Class Notes (836,580)
Canada (509,856)
Geography (1,355)
Prof (7)
Lecture

Geography 1100 Chapter 7.doc

9 Pages
84 Views
Unlock Document

Department
Geography
Course
Geography 1100
Professor
Prof
Semester
Winter

Description
Geography 1100 Unit 7 10)Tounderstandstateidentitybycentrifugalandcentripetalforces Centrifugal forces: pull a state apart. these forces that have ability to pull apart have a different languages strong minority group (two groups dont wanna talk to each other)no central core area(rival each other) have ambiguous boundaries, high population density in frontier/boundary areas Centripetal forces: keep a state together. Single language, common cultural history, strong polarizing core area, well defined and uncontested boundaries (eg sea coast, mountain ranges); low population density in boundary/frontier areas 1)TounderstandthecausesofdroughtintheUSGreatPlainsduringthe1930's. 1)The Dust Bowl: Where was it? Colorado, Kansas, New Mexico,Texas These were the most effected states but went to Canada. It was called the dust bowl because the land blew out and away. The dust bowl is like a bike pump, as you press the air in and out the pump gets hot. As air moves across the earths surface is get deflected to the right. The dust bowl was a dry period for prolonged period of time. the wind would catch the earths surfaces and move it around as dust. Because of the drought there arose many ecological and agticuatural problems. It wasn't possible for plants to grow during the drought. no soil present, just sand, so no plants could grow. The Grapes of Wrath- John Steinbeck A family forced to move out of the dustbowl to California. people saw the drought as a way of farming. In the early part of the late 19th century plants were planted, the soil was very fertile, alot of nutrients for plants to grow. In the dust bowl most of the precipitation would arrive in thunderstorms. There were dry winters. The dustbowl initially had an ecosystem imbalance. the human beings and animals who lived in the dustbowl lived in this area. there may have been droughts in the past, the soil wasn’t blown away. the environments sustains an ecosystem in such a way for the animals to live. the native vegetation was a variety of shortgrass steppe that could quickly grow when moisture returned. if you were a farmer in the dustbowl and just encountered your first failure in vegetation what do you do? you are tied down to that land because you dont just get out and Geography 1100 Unit 7 move. As the land was being plowed that means there was sufficient rain for things to grow. the US government encouraged people to work this land “Homestead Act” The first people to arrive used cattle and sheep. They put to many cattle and sheep in the land and it came up with overgrazing which meant they ate all the grass. During thr first world war agricultural production increased and the demand went up making more people want to grow more crops because it was in need (supply and demand). Huge areas of land were plowed and the stubble was burned 1930s US soil Conservation Services was formed (1933) PBS show on the dustbowl Oklahoma - currently has shortgrass in the prairie. Dustbowl was Created by human beings, it always occurs. 2)Tounderstandhowdroughtisdefined. 2) Drought: dry condition for a period of time, the period of time and how long depends. Drought depends on impacts not just participation. There is no exact definition it depends on place to place. 3)Toknowwhatare4differenttypesofdrought. There are 4 types of drought we are going to discuss: Meterological Drought: defined on the degree of dryness. lack/how much rain there is or fals over a period of time. it depends on the place. when asking for a definition it again depends on the place. Agriculatural drought: Characteristic of meterological and hydrological . it focuses of participation shortages. how much water could potentially evaporate from a surface. IT also depends on the type of vegetation we are talking about. Hydrological Drought: periods of low precipitation. river flows begin to decrease. we are talking about river system and basins. We measure this by the flow of streams. Socioeconomic Drought: the supply and demand of that product. lack of water is associated with this. Geography 1100 Unit 7 3)PrincipleElementsofDroughtRiskReductionFramework: What type of policies could we put in place to reduce dought? Mitigation policies- one not being able to plow the field, being prepared for drought positions such as store water on the land. Education and awareness policy telling people what a drought is and how to deal with them. Education people of the risks of droughts and how to deal with future droughts. 4)TounderstandtherolethattheColoradoriverplaysintheUSSouthwest. 4)Colorado River System: Million acre feet- one foot of water available over a million acres of land Add: Political Geography: Chapter 9 Readings- more reading from the textbook then first term 6)6)Boundaries: Territories are present to for example attract a mate, attract food supply in an animal sense. There is an instinctive need for space or control of space. We have to recognize we all have this need. Territories might exist to force out weaker members. We can describe it as being a mechanism of natural selection. It is the basic need of most animals. to have a territory. Territories can force us out weaker members to obtain territory. A political boundary could be a wide range of boundaries to home. Natural Boundaries: mountains, rivers, lakes Artificial Boundaries (geometric) : based on longitude and latitude (distance on map) Rivers as Boundaries: What are some problems having rivers as boundaries? Rivers reiterate move meaning boundaries move. Geography 1100 Unit 7 History of using Rio Grande as a boundary marker. The Treaty of Guadalupe 1848 was established as the international boundary over a 1600km boundary. The river was defined as the boundary, but what if the river changes? In 1905 Mexico and the USA signed a treaty (Banco Treaty) agreed to exchange apx equal parcels of land from time to time as the river changed. In 1910 the USA and Mexico agreed to settle this problem so they selected an american mexico commission so 3 people were chosen from each country to settle the problem. They agreed that the 1852 shift would remain in the USA and the 1864 (larger shift) tract should be returned to Mexico. The US didn’t like this even though they agreed to it in the beginning. The transfer of land eventually took place in 1963. Political boundaries are not permanent, Europe was a good example of that. International Agreement between states: UNCLOS (United Nations Convention on the Law of the Seas) Exclusive Economic Zone EEZ Internal Waters: subject to the laws of the state- much like being on land. Territorial waters: not to exceed 12 nautical miles. boats may travel on territorial waters. if vessels are a threat to state security they may be suspended. Contiguous Zone: may not exceed 24 nautical miles seaward from baselines. State has right to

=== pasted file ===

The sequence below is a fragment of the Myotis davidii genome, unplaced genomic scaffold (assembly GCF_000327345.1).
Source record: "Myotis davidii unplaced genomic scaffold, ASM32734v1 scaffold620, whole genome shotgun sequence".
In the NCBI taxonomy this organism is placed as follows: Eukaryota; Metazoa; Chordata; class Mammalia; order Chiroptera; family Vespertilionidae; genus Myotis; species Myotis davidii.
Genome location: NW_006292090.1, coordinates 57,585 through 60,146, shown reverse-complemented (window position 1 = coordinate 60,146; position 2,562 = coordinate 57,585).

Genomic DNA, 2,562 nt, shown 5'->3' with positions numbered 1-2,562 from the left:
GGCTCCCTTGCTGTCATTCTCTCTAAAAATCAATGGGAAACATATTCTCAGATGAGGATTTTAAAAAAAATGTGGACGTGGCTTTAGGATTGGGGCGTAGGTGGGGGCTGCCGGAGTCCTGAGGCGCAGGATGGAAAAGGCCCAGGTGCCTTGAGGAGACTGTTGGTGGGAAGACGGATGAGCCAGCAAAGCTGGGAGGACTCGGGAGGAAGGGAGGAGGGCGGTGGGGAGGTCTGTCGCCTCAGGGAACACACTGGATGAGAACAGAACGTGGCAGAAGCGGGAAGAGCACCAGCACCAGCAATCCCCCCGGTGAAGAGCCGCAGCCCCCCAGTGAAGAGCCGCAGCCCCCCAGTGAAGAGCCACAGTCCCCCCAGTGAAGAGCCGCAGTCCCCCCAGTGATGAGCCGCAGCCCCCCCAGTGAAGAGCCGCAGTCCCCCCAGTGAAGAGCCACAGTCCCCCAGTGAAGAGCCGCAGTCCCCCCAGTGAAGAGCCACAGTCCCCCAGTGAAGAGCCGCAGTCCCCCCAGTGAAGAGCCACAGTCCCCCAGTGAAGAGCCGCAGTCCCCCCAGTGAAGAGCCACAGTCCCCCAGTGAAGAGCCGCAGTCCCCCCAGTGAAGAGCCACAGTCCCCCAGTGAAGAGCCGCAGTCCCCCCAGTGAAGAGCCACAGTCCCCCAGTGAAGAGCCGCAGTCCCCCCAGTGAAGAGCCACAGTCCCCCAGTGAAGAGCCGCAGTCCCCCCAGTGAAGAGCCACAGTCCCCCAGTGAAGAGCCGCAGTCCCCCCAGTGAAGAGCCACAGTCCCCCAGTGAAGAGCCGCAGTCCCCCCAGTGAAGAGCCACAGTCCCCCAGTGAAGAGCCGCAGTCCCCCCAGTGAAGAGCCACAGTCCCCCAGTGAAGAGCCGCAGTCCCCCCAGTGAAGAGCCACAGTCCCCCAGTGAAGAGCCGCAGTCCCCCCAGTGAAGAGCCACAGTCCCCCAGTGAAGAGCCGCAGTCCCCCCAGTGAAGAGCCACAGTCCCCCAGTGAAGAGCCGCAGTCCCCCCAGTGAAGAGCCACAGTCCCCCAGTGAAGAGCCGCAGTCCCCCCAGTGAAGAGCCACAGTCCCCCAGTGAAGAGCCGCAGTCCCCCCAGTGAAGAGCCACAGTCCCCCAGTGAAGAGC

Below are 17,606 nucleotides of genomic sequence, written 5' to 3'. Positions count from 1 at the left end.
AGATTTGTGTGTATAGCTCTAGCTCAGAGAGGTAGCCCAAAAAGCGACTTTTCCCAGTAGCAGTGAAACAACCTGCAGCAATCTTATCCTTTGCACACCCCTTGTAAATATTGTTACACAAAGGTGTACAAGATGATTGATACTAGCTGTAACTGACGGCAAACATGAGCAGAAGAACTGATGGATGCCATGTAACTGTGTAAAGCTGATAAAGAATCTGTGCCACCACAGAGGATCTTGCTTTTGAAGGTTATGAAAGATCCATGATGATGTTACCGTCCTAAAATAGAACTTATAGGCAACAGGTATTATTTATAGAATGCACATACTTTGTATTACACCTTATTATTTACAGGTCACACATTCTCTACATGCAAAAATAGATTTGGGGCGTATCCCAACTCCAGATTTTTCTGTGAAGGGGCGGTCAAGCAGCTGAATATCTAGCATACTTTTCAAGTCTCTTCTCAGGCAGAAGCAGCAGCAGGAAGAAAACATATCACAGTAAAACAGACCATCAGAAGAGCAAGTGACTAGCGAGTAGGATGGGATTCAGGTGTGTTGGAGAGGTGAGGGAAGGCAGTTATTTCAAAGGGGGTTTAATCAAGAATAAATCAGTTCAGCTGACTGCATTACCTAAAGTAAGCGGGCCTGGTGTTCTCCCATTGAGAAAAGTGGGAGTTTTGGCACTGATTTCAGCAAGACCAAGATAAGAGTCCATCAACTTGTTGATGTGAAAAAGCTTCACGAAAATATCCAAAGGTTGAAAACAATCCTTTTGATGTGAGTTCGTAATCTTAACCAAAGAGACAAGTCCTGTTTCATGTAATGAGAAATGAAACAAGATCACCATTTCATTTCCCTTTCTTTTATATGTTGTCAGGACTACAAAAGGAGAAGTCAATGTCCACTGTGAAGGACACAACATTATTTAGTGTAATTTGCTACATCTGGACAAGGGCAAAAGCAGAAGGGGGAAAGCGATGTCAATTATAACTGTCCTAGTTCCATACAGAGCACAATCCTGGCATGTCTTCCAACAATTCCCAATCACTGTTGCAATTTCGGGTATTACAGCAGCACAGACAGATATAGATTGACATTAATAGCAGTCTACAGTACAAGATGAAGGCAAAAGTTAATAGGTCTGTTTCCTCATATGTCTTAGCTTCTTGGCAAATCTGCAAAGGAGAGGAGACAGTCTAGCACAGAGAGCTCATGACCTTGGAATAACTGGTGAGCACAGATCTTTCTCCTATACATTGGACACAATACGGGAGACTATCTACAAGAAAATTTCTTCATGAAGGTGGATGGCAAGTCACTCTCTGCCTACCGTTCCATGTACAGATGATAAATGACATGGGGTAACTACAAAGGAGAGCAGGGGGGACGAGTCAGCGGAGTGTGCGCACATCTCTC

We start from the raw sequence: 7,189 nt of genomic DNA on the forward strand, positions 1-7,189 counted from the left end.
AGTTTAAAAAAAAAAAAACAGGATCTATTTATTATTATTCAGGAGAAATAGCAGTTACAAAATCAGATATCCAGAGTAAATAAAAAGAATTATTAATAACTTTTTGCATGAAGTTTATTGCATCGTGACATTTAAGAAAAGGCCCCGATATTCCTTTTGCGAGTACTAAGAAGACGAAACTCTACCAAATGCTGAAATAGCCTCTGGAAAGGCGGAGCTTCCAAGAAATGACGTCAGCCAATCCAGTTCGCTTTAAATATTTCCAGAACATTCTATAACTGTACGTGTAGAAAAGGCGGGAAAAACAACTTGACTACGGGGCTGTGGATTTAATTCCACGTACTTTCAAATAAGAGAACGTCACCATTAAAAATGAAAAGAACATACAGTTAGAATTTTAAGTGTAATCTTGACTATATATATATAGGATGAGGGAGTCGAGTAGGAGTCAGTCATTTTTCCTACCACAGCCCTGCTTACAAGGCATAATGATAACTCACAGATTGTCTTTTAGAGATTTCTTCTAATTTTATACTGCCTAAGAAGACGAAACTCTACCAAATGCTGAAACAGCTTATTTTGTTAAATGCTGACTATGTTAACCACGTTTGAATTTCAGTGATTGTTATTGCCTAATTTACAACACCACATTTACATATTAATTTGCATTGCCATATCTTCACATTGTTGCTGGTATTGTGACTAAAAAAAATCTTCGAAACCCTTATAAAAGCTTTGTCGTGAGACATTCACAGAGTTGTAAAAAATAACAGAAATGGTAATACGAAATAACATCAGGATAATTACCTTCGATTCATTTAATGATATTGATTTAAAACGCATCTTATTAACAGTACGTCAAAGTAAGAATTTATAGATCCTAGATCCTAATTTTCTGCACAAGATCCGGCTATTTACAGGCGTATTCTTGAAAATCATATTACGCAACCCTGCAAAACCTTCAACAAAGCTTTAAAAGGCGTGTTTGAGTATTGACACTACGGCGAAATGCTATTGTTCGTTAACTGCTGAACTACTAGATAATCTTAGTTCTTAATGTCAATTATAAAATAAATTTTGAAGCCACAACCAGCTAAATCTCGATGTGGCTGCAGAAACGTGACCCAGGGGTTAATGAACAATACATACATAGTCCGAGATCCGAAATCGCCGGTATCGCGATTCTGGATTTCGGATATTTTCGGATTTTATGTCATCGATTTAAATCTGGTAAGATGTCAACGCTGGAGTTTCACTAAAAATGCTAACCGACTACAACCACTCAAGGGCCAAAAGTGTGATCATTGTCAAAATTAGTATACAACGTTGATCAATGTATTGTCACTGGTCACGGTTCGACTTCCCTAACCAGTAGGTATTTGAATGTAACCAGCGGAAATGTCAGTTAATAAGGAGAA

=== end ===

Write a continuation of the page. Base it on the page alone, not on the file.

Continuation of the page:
More Less

Related notes for Geography 1100

Log In


OR

Join OneClass

Access over 10 million pages of study
documents for 1.3 million courses.

Sign up

Join to view


OR

By registering, I agree to the Terms and Privacy Policies
Already have an account?
Just a few more details

So we can recommend you notes for your school.

Reset Password

Please enter below the email address you registered with and we will send you a link to reset your password.

Add your courses

Get notes from the top students in your class.


Submit